Lead (Pb) is an environmental toxicant that poses severe health risks to humans and animals, especially renal disorders. Pb-induced nephrotoxicity has been attributed to oxidative stress, in which apoptosis and autophagy are core events.
Nuclear factor erythroid 2-related factor 2 (Nrf2) acts as a major contributor to counteract oxidative damage, while hyperactivation or depletion of Nrf2 pathway can cause the redox imbalance to induce tissue injury. This study was performed to clarify the function and mechanism of Nrf2 in Pb-triggered kidney injury.
First, data showed that Pb exposure activates Nrf2 pathway in primary rat proximal tubular cells. Next, Pb-induced Nrf2 activation was effectively regulated by pharmacological modulation or siRNA-mediated knockdown in vitro and in vivo assays. Notably, Pb-triggered cytotoxicity, renal injury and concomitant apoptosis were improved by Nrf2 downregulation, confirming that Pb-induced persistent Nrf2 activation contributes to nephrotoxicity. Additionally, Pb-triggered autophagy blockage was relieved by Nrf2 downregulation. Mechanistically, we found that Pb-induced persistent Nrf2 activation is attributed to reduced Nrf2 ubiquitination and nuclear-cytoplasmic loss of Keap1 in a p62-dependent manner.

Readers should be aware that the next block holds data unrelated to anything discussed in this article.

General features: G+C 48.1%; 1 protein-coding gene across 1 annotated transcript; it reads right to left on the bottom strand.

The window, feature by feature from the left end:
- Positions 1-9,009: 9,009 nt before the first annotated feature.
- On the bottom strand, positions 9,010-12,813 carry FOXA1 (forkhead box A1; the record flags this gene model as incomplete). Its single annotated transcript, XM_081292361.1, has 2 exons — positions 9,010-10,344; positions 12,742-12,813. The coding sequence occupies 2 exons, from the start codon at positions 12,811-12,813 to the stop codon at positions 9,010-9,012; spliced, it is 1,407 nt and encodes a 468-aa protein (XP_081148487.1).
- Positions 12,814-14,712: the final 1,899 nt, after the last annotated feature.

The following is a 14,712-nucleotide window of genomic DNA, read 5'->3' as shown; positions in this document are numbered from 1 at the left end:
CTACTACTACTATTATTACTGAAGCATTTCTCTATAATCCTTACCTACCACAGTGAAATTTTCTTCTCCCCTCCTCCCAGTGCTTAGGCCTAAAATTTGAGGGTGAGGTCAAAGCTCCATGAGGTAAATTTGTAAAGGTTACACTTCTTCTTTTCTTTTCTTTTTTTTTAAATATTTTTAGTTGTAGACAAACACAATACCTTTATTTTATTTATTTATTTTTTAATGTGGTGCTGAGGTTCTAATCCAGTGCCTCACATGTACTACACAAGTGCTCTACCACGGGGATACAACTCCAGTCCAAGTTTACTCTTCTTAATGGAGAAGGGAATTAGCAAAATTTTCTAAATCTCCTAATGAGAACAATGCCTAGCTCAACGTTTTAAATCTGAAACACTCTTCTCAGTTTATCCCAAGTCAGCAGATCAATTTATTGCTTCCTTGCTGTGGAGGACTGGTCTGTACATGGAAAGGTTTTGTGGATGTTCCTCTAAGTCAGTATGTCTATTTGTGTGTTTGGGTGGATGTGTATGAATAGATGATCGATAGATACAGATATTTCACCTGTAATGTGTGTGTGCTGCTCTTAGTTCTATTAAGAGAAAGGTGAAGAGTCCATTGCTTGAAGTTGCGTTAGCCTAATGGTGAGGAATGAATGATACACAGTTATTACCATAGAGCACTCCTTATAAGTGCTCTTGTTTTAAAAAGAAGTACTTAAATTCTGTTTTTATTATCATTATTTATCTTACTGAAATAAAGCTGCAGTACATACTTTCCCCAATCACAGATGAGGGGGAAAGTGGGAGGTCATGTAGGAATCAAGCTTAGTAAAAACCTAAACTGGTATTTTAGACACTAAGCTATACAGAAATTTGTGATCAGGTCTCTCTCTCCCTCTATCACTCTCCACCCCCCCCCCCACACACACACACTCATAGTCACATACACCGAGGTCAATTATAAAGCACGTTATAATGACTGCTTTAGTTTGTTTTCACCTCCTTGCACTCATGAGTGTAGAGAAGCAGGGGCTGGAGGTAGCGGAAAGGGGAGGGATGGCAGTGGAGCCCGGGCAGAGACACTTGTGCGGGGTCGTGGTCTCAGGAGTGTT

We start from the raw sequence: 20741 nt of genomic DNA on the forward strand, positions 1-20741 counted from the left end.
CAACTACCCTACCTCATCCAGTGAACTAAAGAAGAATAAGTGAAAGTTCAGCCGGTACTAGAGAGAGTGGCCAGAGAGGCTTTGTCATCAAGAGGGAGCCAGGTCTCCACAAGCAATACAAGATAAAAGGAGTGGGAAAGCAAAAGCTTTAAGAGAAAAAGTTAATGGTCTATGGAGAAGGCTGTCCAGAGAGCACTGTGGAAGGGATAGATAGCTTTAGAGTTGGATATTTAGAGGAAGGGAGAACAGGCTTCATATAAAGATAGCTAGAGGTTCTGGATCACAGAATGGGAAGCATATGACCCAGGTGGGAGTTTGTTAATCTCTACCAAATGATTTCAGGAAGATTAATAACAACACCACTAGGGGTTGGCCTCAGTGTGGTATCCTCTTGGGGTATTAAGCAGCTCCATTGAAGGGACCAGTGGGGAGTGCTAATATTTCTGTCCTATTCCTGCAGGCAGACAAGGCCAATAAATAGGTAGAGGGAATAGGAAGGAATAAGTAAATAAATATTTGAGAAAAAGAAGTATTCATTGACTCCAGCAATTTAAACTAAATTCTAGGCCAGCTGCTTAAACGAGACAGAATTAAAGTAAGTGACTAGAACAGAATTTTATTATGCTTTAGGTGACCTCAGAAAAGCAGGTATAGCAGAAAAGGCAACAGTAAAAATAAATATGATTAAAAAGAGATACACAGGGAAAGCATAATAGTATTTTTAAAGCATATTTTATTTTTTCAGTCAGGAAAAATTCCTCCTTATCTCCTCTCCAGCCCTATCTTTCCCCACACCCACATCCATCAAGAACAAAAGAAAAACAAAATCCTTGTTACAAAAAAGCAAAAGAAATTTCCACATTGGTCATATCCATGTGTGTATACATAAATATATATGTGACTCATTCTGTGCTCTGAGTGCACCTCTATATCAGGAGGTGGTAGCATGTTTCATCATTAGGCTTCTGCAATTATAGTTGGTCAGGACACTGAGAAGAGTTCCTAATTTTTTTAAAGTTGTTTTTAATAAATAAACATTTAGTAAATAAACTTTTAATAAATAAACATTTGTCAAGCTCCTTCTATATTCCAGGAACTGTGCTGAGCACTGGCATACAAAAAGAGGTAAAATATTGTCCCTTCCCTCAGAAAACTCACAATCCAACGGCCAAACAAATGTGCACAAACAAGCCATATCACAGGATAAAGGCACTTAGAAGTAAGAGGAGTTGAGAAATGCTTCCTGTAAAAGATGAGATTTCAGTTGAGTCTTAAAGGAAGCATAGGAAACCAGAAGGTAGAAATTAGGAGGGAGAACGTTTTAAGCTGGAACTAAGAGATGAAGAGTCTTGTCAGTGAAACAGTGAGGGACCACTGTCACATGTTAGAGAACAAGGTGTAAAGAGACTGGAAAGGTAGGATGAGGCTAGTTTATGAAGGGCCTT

In conclusion, these findings highlight the dark side of persistent Nrf2 activation and potential crosstalk among Pb-induced persistent Nrf2 activation, apoptosis and autophagy blockage in Pb-triggered nephrotoxicity.